Key elements: 3-year sponsored research study + clinical evaluations

Smith and Nephew join forces with Imperial's Biomechanics Research Group

Imperial academics partner with the medical device giant to develop enhanced surgical techniques to treat sports injuries of the knee

This programme grant will allow us to follow through on some of our ideas, from basic anatomy through to design and testing of novel operative procedures to treat sports injuries of the knee."

Professor Andrew Amis

Professor of Orthopaedic Biomechanics, Imperial College London

Smith & Nephew have signed a 3-year partnership with the Department of Mechanical Engineering's Biomechanics Research Group to find new ways to support one of our most important joints.

With an increasing participation in sport, and an emerging trend of keeping active later in life, the treatment of sports injuries of the knee has been identified by Smith & Nephew as one offering high growth opportunities. 

The USD $1m research study is led by Professor Andrew Amis, Professor of Orthopaedic Biomechanics and leader of the group, who already has a long-standing working relationship with the company.  His expertise with artificial ligaments and total and partial knee prostheses as well as field experience working directly with surgeons has set the groundwork for this latest agreement.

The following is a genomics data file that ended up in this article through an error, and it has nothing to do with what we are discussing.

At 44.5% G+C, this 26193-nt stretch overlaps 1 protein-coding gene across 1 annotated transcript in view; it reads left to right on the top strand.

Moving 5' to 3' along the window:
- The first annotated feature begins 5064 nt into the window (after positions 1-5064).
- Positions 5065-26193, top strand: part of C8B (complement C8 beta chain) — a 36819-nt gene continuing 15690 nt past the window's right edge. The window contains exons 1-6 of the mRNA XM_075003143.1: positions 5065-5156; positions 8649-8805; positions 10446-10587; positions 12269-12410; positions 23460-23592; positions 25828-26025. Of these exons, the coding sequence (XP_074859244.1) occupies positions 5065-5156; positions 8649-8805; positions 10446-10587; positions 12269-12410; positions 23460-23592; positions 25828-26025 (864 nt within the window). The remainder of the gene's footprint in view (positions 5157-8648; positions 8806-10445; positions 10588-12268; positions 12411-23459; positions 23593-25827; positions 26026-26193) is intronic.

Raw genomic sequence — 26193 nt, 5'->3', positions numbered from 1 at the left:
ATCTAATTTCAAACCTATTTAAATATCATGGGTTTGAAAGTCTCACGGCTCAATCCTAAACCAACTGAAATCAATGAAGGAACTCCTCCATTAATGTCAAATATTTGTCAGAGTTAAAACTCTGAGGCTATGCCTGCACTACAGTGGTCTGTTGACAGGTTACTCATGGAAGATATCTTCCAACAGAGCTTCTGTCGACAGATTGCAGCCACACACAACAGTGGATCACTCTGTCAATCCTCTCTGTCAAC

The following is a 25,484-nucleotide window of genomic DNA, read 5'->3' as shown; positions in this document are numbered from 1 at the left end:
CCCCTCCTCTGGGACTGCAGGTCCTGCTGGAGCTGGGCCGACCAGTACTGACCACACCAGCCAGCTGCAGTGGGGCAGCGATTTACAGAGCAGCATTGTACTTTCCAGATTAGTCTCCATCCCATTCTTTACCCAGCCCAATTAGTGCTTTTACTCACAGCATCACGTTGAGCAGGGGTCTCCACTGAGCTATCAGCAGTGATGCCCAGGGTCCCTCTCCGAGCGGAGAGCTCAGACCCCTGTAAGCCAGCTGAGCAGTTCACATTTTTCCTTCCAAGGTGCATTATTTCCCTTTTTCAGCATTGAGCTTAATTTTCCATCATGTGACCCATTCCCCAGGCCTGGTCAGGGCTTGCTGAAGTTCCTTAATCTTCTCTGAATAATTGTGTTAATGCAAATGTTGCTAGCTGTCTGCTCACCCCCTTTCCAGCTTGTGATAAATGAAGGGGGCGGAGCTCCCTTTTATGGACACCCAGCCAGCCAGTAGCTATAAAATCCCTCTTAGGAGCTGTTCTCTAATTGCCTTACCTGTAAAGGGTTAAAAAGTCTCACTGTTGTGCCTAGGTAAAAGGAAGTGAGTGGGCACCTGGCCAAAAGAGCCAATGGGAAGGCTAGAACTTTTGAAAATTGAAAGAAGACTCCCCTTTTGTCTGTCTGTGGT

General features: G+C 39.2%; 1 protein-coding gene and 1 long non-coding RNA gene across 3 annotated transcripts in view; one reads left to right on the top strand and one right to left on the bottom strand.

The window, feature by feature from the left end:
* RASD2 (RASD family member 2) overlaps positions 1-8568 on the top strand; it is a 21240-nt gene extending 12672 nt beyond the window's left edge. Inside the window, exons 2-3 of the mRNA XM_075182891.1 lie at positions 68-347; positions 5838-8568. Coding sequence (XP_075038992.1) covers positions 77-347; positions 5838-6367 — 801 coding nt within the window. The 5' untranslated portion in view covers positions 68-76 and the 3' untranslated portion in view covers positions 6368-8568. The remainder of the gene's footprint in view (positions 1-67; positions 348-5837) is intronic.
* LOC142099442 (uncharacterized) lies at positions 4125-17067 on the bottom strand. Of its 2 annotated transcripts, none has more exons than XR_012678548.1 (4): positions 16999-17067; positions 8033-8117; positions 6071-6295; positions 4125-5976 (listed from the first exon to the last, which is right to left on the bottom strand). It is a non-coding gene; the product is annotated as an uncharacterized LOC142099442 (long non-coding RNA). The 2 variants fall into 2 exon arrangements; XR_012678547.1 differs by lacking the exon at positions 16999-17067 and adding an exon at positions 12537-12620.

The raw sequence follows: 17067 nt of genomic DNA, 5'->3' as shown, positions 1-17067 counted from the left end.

Meniscus repair is one of the greatest challenges of Sports Medicine. By combining the clinical expertise of Imperial College with our pioneering approach to new product development we expect to be able both to advance surgical techniques and accelerate the development of next generation products."

Andy Weymann

Chief Medical Officer, Smith and Nephew

The research will lead to improved understanding of the functional anatomy of key structures, their mechanical performance, and thus lead to enhanced methods of reconstruction, which will be designed and tested as part of the work.  This will lead in a short time to clinical evaluations.  While the partnership will provide Smith & Nephew with vital new clues as to where to direct its product development energy, it also builds on the substantial implant design work already started by The Biomechanics Group, allowing yet more progress in this area.


You can read the full news article here.

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